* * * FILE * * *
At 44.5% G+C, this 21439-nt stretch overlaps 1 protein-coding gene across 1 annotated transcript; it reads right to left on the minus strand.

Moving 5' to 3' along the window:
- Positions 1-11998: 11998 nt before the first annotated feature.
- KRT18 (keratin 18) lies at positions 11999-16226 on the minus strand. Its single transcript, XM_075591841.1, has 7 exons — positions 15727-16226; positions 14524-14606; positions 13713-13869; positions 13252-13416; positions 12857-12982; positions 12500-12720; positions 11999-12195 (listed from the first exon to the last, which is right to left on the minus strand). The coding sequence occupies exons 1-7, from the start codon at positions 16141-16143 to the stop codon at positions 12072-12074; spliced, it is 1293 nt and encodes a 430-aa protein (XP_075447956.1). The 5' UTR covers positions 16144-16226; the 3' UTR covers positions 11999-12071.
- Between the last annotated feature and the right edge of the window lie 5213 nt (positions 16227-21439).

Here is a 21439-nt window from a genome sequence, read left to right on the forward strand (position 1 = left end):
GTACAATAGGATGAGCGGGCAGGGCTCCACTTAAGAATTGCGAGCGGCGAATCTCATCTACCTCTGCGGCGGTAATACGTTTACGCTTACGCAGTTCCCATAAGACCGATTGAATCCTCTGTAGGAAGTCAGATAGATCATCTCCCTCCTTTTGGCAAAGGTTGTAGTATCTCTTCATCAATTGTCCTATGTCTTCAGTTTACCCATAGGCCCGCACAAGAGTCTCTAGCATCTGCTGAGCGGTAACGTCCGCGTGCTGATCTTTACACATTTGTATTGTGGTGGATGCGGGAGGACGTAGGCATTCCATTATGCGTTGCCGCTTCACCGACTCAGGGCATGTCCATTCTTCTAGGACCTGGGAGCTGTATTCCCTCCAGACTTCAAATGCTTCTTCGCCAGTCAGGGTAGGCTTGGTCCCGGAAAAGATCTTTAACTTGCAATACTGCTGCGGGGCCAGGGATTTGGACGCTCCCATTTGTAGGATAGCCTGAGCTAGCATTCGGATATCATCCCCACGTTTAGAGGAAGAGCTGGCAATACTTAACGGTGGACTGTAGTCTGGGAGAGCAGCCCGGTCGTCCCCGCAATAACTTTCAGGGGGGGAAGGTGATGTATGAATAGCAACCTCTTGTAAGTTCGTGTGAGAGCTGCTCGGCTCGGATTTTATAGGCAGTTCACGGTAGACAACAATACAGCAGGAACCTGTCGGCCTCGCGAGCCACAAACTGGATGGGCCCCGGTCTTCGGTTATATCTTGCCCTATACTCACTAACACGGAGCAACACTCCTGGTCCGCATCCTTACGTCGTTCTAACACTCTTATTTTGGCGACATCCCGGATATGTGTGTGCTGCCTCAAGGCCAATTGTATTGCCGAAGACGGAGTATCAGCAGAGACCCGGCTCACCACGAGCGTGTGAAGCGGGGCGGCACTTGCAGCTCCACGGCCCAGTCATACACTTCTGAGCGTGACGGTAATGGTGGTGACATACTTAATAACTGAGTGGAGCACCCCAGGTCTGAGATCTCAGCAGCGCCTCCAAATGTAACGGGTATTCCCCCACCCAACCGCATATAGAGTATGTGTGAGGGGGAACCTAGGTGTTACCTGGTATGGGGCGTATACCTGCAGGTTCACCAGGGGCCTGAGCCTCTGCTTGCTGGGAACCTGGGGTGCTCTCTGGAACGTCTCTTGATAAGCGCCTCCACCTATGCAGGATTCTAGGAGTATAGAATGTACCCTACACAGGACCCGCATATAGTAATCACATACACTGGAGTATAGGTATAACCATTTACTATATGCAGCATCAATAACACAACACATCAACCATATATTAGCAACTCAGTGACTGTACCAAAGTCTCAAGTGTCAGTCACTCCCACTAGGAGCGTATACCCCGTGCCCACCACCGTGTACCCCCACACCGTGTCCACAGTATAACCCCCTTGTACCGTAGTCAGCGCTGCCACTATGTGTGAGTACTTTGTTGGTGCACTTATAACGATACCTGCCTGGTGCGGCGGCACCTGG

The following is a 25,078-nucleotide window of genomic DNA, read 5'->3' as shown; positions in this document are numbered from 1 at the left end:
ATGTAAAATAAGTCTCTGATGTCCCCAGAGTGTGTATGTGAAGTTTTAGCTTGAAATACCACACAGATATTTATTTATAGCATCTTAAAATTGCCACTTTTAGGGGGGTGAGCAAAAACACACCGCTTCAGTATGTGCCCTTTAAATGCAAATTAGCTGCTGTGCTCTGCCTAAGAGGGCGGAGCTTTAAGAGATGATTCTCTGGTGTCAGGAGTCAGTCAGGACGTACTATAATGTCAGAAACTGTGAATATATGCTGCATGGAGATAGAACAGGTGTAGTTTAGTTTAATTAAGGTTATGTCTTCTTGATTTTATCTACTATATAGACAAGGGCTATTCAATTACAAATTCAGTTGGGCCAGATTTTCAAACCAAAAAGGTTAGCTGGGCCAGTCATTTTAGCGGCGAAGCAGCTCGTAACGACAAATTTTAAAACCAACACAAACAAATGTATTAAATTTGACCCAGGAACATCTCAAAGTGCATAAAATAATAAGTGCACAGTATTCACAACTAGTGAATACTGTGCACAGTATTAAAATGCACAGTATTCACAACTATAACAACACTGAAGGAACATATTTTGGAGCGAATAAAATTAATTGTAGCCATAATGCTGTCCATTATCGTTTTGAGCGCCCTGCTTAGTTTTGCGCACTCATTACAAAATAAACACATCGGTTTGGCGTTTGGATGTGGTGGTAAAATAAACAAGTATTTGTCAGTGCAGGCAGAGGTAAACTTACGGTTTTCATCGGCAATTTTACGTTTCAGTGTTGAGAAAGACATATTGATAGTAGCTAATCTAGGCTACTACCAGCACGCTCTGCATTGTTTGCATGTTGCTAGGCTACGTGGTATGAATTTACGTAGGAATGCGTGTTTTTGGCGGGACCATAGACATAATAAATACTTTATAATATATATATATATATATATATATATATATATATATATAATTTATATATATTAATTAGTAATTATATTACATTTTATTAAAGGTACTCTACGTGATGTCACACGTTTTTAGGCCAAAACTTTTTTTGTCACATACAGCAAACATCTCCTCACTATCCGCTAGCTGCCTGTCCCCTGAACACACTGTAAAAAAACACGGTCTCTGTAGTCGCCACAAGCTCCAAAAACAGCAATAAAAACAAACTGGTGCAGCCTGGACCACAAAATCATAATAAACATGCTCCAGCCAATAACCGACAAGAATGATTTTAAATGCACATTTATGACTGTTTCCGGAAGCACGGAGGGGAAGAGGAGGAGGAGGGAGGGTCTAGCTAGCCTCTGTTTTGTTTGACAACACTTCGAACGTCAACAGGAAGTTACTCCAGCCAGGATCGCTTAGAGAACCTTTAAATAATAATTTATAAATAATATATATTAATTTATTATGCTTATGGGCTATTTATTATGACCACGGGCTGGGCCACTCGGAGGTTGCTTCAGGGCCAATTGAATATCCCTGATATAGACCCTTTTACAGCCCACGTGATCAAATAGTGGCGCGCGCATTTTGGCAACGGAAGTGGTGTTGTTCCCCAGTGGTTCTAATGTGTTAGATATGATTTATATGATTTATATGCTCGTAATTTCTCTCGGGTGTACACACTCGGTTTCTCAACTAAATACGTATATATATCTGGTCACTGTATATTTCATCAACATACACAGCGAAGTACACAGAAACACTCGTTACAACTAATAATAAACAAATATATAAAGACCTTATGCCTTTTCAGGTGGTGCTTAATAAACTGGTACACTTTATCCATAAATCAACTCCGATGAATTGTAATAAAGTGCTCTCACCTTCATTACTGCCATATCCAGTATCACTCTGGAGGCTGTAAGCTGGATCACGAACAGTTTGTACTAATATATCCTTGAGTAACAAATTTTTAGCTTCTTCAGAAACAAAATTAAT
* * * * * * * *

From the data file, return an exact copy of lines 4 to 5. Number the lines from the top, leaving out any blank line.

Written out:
- KRT18 (keratin 18) lies at positions 11999-16226 on the minus strand. Its single transcript, XM_075591841.1, has 7 exons — positions 15727-16226; positions 14524-14606; positions 13713-13869; positions 13252-13416; positions 12857-12982; positions 12500-12720; positions 11999-12195 (listed from the first exon to the last, which is right to left on the minus strand). The coding sequence occupies exons 1-7, from the start codon at positions 16141-16143 to the stop codon at positions 12072-12074; spliced, it is 1293 nt and encodes a 430-aa protein (XP_075447956.1). The 5' UTR covers positions 16144-16226; the 3' UTR covers positions 11999-12071.
- Between the last annotated feature and the right edge of the window lie 5213 nt (positions 16227-21439).